One Interesting Note About the Author:  As a child, Susan had the interesting habit of rating her days along a spectrum of 1-10.  Her rating was based on the requirements of “doing [her] homework, eat[ing] well, exercis[ing], practicing the flute, and doing something nice for someone.”  She no longer rates her days, but you may find out more about her at her website.

Canary in the Coal Mine by Madelyn Rosenberg

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The Plot In 5 Sentences or Less:  Bitty is a canary that lives in the town of Coalbank Hollow, West Virginia in 1931.  Caged with other canaries in a boy’s room, the birds are daily taken to the mines and used as methane and carbon monoxide detectors.  The mines are dangerous for man and bird and alike, so Bitty concocts a plan to escape.  After springing himself, he makes his way to Charleston where he plans to somehow petition the state government to make mining safer.  Along the way he meets lots of new friends,  makes some enemies, and learns that changing the status quo is not easy.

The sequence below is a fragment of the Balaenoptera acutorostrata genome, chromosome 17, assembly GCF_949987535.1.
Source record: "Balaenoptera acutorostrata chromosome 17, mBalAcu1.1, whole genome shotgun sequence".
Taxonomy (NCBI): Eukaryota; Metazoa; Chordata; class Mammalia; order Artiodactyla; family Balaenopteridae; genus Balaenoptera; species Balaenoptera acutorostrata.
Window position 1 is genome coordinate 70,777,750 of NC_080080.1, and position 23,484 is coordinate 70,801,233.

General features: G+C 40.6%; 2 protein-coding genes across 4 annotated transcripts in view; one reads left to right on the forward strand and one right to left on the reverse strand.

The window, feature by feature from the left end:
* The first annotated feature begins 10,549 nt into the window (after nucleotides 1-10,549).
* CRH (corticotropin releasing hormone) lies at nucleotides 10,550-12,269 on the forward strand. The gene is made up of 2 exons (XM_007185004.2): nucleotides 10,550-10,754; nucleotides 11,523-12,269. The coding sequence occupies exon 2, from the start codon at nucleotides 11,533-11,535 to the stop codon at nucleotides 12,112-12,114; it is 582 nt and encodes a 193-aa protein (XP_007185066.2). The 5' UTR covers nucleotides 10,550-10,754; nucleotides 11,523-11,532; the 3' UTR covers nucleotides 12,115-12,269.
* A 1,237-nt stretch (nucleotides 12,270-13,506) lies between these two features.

My Take:  This is a solid anthropomorphic book in the spirit of E.B. White  or Dick King-Smith.  I learned a lot about mining and also about birds (before reading this I couldn’t tell a grackle from a crow).  Some readers may quibble about a bird somehow knowing to make their way to Charleston to legislate for mining conditions, but, hey, its a children’s book.  Ages 9+

One Interesting Note about the Author:   Madelyn’s first children’s “book” was called “Mommy’s Flying Birthday Cake.”  You may view a copy of it here.  

Hattie Ever After by Kirby Larson

 

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The Plot in 5 Sentences or Less:  After she failed at running her Uncle Chester’s farm, Hattie Brooks is now working in a boardinghouse in Great Falls, Montana in 1919.  Seeking to become a big city reporter, she makes her way to San Francisco with an acting troupe.  She also wants to meet one Ruby Danvers, who apparently was very close to her uncle, and find out the background of their relationship.  Through her pluck and determination, Hattie makes great progress in her career as a reporter, taking a ride in a new Boeing airplane and even meeting Woodrow Wilson.  But Hattie must eventually make a choice between staying in San Francisco or following her true love Charlie.